Traffic presents a nightmare for city planners. As well as being a pain for commuters, the environmental, financial and social cost of traffic is huge. Cities are still plagued with traffic jams, with rush ‘hour’ being a far too kind a name for the three hour period during which many of the roads are gridlocked. A possible solution to seemingly never ending traffic jams is to add additional infrastructure, but is this always the best solution? Consider the following (made up) scenario.

### The school run

Every weekday, 8am sharp, 40 people drive their children from Aelston (*A*) to Deephurst (*D*). As things stand, there are two possible routes, going north via Byfair (*B*) or south via Churchgate (*C*). The roads connecting *AB* and *CD* have lots of lights and a slow speed limit, fixing the flux of traffic, with both roads taking 27 minutes to traverse. The roads connecting *BD* and *AC* have no traffic lights but are more prone to jams, taking 5 minutes to travel, plus half a minute for every other car using the road.

The local council, keen to win votes for the upcoming election, have tarmacked the local green space and built a new multilane motorway connecting *BC*. This 4-lane monstrosity is very fast and only takes 2 minutes to traverse. To the council’s dismay, the travel time for the school run has increased for everyone! Disgruntled and embarrassed, the council have brought in a mathematician to explain what has happened.

### Networks and Braess’ paradox

When considering how to present the information above, one might quite naturally draw a network (often called a graph). We represent the areas *A* to *D* as ‘nodes’ and the roads as ‘edges’. We assign ‘weights’ to each road, the value being the number of minutes it takes to go from one end of the road to the other. Allowing the edges to have directions, we obtain the following graphs for the pre and post-motorway systems:

Traffic assignment before building the road

Traffic assignment after building the road

where *T* represents the number of cars on the road.

Now for both systems, we shall seek the* user-optimised* configuration. This models the selfish nature of individuals using the network. Every driver will, if possible, change their route to the quickest path,

without concern whether the change will slow down everyone else’s journey. This is in contrast with the *system-optimised* configuration: the routes are assigned by someone who determines the optimal way to minimise the amount of time cars are collectively on the road.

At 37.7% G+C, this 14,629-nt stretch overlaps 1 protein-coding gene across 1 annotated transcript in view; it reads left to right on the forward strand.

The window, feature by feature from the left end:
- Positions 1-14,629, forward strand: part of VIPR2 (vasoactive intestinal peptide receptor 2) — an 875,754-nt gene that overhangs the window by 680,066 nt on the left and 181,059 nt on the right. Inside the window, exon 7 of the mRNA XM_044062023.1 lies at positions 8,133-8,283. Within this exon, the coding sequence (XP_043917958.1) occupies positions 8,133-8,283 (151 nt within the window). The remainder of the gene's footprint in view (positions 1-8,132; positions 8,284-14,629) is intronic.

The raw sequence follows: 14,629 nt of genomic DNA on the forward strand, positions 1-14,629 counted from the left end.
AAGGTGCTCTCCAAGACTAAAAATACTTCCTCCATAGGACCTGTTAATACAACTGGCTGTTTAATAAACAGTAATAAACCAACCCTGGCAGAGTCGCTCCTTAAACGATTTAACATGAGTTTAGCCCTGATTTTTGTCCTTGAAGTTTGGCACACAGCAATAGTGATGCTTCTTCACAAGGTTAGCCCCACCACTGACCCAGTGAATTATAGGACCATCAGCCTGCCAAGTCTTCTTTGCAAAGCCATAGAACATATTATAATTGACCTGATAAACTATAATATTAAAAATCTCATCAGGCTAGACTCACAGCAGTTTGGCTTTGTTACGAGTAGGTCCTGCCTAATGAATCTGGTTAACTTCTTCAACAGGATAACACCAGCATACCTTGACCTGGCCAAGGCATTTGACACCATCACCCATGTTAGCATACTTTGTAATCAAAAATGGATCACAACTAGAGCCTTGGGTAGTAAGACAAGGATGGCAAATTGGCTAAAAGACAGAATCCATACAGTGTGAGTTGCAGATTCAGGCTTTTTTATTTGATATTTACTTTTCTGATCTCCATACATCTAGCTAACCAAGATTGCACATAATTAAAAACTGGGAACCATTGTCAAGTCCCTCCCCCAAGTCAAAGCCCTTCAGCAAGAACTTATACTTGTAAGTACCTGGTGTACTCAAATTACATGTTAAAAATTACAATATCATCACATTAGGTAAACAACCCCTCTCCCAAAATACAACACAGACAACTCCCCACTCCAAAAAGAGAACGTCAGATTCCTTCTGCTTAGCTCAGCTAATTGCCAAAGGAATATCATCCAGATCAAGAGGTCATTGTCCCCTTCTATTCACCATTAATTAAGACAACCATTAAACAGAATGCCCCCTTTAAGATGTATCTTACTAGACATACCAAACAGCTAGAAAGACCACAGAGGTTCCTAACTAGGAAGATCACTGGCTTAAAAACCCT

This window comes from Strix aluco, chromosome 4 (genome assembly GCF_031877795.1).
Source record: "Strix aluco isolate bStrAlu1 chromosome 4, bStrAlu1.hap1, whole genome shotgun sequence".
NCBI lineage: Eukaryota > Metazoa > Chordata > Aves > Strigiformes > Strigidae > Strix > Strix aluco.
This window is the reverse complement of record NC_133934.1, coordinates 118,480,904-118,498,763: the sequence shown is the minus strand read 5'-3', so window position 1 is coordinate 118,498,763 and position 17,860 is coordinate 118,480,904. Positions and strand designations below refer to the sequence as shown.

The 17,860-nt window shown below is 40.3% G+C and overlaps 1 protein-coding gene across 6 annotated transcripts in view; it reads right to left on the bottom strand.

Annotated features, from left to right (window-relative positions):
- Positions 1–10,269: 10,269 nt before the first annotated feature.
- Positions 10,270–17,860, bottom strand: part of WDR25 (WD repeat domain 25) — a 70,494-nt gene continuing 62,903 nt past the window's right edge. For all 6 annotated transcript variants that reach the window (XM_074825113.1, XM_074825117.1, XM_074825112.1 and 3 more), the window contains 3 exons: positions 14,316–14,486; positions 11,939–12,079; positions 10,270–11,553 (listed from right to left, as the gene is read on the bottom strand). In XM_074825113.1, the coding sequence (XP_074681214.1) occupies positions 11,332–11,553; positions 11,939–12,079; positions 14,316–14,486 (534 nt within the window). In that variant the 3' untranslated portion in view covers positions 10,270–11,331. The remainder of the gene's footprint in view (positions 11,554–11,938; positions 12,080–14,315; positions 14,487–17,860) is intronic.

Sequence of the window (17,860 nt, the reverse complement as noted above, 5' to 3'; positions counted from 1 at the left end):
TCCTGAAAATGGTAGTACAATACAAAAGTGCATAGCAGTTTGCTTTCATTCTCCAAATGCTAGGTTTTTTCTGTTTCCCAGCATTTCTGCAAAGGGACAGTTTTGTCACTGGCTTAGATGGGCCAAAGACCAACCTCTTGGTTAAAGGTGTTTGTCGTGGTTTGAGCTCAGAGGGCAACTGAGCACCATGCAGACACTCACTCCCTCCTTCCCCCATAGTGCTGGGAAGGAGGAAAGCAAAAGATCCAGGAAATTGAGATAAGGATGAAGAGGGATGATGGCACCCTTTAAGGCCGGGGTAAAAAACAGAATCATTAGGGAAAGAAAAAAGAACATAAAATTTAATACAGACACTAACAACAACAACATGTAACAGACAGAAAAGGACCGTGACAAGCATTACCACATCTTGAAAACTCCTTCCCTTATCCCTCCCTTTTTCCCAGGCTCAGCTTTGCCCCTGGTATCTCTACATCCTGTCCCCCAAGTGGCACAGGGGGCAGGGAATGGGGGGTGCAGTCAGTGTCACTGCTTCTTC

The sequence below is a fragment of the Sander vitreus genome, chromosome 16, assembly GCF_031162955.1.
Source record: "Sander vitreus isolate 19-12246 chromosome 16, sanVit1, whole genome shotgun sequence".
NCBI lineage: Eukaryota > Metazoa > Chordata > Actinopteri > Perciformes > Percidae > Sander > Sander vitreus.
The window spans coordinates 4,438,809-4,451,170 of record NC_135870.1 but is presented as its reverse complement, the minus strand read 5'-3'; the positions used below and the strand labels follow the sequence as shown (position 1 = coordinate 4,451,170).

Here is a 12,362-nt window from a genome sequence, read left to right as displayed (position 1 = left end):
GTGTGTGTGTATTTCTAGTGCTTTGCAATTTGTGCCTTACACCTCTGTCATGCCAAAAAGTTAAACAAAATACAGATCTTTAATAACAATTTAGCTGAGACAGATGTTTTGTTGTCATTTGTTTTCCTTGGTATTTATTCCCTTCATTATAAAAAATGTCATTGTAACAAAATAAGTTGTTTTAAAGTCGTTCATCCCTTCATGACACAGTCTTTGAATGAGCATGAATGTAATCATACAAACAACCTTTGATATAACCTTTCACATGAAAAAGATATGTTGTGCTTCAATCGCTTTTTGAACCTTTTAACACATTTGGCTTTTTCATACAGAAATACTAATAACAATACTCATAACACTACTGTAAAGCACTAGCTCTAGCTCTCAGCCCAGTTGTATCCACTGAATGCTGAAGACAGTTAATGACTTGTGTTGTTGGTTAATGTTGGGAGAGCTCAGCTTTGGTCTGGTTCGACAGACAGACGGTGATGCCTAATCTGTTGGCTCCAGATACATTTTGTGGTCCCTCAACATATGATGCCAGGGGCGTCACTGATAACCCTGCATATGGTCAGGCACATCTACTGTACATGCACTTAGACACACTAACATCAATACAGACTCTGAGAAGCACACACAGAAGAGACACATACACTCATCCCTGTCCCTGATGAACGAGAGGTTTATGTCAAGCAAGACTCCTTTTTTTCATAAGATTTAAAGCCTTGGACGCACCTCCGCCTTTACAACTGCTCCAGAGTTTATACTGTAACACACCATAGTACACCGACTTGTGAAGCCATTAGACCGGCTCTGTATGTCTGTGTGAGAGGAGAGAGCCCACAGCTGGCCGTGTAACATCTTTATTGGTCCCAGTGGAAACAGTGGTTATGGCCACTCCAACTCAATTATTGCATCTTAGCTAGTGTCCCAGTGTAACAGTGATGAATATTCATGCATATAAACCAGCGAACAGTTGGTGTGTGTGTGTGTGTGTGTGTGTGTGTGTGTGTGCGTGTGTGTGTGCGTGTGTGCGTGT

Before the motorway was constructed, it is clear that the user-optimised configuration is to have 20 cars take *ABD* and 20 take *ACD*. In this case:

\begin{equation}

\lvert ABD \rvert = \lvert ACD \rvert = 5 + \frac{20}{2} + 27 = 42 ,

\end{equation}

where $\lvert – \rvert$ represents the time taken to complete the route $-$.

After the motorway was constructed, people taking the southern route noticed that avoiding *CD* would at worst take the same amount of time as going via *CBD*. This is because *T* satisfies $T\leq 40$, and hence

\begin{equation*}

\lvert CBD \rvert = 2 + 5 + \frac{T}{2} \leq 27 = \lvert CD \rvert .\\

\end{equation*}

The drivers initially taking the northern route also noticed that the slow road *AB* could be avoided in a similar manner:

\begin{equation*}

\lvert ACB \rvert = 2 + 5 + \frac{T}{2} \leq 27 = \lvert AB \rvert .\\

\end{equation*}

Hence, no matter what the other 39 cars are doing, it is always beneficial for the selfish driver to take the route *ACBD*. But, since all the drivers think the same thing, these roads are more congested than before, and the new travel time is

\begin{equation*}

\lvert ACBD \rvert = 5+\frac{40}{2} +2+5+\frac{40}{2} = 52,

\end{equation*}

10 minutes slower than before! However, no driver is willing to change, since any other route in this network with such a configuration is slower! Only if all the drivers cooperate, and agree to resist the temptation of avoiding the slow roads, can the previous system-optimised configuration be achieved. Hence, we see that in user-optimised networks, improved connectivity between two points does not imply a more efficient system. This phenomenon in networks was first demonstrated by Dietrich Braess in 1968, and is aptly named “Braess’ paradox”.

### Concluding remarks

In our model, before the new motorway, there were two balanced options. The addition of the motorway then created a new preferable route, with the negative result that all traffic chose to take it, causing congestion. Although this model may seem far from realistically modelling roads, it demonstrates that networks can have this characteristic. Braess’ paradox is seriously discussed in traffic flow literature, and real life examples of this phenomenon are documented. In New York, there were reports of improved traffic when 42nd Street was shut for Earth Day in 1990. In Seoul, South Korea, the government went as far as demolishing a highway near the centre of the city to avoid the road being overused.

Picture of Seoul before and after the destruction of the freeway.

This result is a nice example of how our intuition can be tricked.